1964: Civil Unrest

While the fair officially touted peace and global unity, civil unrest and continued Cold War fears cast a dark shadow over American politics. Fair organizers had early secured the support of President John F. Kennedy who became an important and vocal proponent of the fair. Kennedy would not live to see the fair materialize, however, as he was assassinated about six months before the fair opened. After the assassination, Cold War tensions flared and “Peace through Understanding” appeared more elusive than ever. This tension and disunity was only furthered by the growing divide in public opinion on the escalation of the Vietnam War.

The fair also found itself in the middle of the turbulent civil rights movement. As African-Americans fought for equality, violent protests, erupted across the country. African-Americans were still being killed for demanding an end to discrimination and for many protesters, “Peace through Understanding” seemed like wishful thinking at best.

Poster detailing Brooklyn CORE's planned Stall-in. Via corenyc.org

Poster detailing Brooklyn CORE’s planned Stall-in. Via corenyc.org

The fair itself became embroiled in civil rights controversy as activists decried the fair’s discriminatory hiring practices. Staff was overwhelmingly white from administrators through service personnel. Martin Luther King Jr. and a number of New York City activists sought to use the fair’s own publicity to highlight the plight of African-Americans.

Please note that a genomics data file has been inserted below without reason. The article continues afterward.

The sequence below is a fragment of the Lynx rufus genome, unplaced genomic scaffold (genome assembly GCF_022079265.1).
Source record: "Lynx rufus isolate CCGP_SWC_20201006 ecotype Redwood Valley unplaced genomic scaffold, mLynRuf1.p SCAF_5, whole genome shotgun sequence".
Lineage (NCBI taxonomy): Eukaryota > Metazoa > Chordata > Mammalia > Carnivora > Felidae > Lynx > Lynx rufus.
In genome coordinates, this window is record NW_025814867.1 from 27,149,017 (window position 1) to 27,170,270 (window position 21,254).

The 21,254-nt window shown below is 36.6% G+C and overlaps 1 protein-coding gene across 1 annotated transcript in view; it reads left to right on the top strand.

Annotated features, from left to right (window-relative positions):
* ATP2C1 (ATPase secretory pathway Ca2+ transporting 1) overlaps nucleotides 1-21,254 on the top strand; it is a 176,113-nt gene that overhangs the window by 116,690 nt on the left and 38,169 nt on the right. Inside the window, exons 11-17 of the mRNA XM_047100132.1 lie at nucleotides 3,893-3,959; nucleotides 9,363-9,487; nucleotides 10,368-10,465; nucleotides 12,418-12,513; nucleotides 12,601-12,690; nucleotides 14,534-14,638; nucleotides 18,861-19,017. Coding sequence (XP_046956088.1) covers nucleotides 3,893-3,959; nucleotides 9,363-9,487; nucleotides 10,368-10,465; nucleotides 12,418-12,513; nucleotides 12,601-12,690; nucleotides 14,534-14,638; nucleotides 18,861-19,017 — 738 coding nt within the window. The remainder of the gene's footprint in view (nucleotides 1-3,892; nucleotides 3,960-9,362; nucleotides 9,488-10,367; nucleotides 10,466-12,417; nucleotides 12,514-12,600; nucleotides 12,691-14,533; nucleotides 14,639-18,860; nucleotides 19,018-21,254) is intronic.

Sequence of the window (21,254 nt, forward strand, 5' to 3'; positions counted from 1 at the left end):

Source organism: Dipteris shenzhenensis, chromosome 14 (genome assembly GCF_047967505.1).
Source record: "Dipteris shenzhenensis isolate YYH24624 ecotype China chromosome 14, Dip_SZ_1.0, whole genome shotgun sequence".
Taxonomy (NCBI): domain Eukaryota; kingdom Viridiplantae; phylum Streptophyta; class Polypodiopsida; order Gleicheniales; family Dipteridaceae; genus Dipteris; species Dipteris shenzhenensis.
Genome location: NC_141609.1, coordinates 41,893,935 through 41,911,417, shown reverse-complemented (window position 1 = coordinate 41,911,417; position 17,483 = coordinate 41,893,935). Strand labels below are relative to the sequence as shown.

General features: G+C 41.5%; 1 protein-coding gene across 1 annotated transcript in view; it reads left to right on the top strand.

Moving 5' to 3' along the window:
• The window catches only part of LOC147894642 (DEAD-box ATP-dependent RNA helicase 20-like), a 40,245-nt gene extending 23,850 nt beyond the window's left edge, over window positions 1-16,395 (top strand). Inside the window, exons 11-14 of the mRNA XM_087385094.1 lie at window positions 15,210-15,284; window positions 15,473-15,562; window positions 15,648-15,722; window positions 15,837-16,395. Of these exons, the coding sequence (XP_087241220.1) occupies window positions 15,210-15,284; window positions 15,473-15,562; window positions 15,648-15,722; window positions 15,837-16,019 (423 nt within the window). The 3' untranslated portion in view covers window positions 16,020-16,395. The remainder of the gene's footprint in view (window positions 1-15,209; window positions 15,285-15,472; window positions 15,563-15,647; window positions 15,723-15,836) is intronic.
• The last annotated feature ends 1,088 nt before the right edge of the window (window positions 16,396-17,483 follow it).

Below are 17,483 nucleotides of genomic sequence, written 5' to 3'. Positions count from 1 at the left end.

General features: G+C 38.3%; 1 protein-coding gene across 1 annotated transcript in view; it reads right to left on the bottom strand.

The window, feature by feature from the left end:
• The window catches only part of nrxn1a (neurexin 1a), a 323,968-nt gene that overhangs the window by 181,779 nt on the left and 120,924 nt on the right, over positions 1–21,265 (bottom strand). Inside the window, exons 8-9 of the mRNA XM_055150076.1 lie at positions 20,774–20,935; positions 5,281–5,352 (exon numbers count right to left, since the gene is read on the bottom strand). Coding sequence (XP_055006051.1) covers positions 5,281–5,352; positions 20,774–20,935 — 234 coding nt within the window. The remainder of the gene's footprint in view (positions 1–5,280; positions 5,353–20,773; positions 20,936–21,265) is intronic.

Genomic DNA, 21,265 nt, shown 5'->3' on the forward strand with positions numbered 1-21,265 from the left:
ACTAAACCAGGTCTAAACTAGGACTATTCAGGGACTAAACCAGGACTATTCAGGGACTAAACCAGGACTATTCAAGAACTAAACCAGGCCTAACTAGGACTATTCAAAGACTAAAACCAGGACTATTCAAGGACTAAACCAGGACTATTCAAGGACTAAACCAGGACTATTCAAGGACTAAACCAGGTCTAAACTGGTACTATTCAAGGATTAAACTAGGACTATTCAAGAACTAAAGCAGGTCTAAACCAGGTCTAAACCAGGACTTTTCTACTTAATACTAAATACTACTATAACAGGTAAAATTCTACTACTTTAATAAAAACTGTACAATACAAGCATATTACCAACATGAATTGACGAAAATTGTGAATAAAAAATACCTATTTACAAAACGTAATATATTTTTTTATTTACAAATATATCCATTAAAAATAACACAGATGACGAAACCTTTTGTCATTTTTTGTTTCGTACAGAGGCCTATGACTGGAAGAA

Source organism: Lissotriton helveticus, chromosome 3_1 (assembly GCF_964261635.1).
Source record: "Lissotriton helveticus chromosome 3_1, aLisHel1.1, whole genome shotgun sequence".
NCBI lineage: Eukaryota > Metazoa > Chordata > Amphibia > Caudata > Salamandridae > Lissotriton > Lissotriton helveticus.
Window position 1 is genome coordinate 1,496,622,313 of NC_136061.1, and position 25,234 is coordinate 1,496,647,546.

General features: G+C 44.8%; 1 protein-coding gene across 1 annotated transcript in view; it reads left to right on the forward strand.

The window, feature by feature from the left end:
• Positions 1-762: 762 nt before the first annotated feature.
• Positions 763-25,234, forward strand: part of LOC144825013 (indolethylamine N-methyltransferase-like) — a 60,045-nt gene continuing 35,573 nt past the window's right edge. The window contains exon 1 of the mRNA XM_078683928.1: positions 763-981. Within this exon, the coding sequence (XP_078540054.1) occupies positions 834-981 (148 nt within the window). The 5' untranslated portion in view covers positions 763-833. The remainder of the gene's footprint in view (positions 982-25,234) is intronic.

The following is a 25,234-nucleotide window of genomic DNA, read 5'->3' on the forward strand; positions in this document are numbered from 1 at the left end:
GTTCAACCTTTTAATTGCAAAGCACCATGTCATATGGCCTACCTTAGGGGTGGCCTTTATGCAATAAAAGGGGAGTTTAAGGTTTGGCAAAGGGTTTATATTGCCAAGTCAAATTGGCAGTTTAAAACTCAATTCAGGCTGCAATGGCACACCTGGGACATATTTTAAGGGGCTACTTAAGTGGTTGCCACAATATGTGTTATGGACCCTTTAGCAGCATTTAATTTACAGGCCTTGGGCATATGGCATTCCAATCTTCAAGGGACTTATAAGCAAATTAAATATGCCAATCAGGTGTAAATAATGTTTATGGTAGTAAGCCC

At one point, nine activists chained themselves to cranes during construction to demand African-American access to fair jobs. Later the Brooklyn Congress of Racial Equality, CORE for short, and Louis E. Lomax, a militant civil rights activist, planned to use Moses’ beloved highways against him.

The group planned to abandon cars on the expressways serving the fair. In doing this, activists could block visitor access to the fair to protest the organization’s discriminatory practices. On opening day, only twelve cars participated, due in large part to new laws with harsh penalties criminalizing the intentional blockage of traffic. In preaching peace through understanding, the fair may have ignored or at least underestimated the nation’s social climate. 

This misreading of the social climate actually extended beyond politics. One major criticism of the fair came in response to the planners continued instance that extensive city planning and slum clearance was the path to a brighter future. By the 1960s, activists like Jane Jacobs were beginning to question the ethics of widespread urban renewal, since in practice it often displaced lower income residents and destroyed communities. In featuring exhibits like “Futurama,” the fair seemed to be unwilling to acknowledge the potential shortcomings of top down urban planning.

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